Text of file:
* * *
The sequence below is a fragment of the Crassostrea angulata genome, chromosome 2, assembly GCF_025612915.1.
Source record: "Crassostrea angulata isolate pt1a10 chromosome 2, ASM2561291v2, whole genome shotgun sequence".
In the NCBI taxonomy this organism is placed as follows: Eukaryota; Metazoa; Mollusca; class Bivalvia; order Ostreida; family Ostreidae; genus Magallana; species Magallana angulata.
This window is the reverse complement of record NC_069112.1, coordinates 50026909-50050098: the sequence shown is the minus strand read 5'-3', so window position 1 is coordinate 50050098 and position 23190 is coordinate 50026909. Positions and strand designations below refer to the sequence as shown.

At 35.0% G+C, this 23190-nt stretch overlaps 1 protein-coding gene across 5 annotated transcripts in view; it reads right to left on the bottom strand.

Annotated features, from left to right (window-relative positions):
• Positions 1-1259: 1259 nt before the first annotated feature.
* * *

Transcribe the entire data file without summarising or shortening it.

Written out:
The sequence below is a fragment of the Crassostrea angulata genome, chromosome 2, assembly GCF_025612915.1.
Source record: "Crassostrea angulata isolate pt1a10 chromosome 2, ASM2561291v2, whole genome shotgun sequence".
In the NCBI taxonomy this organism is placed as follows: Eukaryota; Metazoa; Mollusca; class Bivalvia; order Ostreida; family Ostreidae; genus Magallana; species Magallana angulata.
This window is the reverse complement of record NC_069112.1, coordinates 50026909-50050098: the sequence shown is the minus strand read 5'-3', so window position 1 is coordinate 50050098 and position 23190 is coordinate 50026909. Positions and strand designations below refer to the sequence as shown.

At 35.0% G+C, this 23190-nt stretch overlaps 1 protein-coding gene across 5 annotated transcripts in view; it reads right to left on the bottom strand.

Annotated features, from left to right (window-relative positions):
• Positions 1-1259: 1259 nt before the first annotated feature.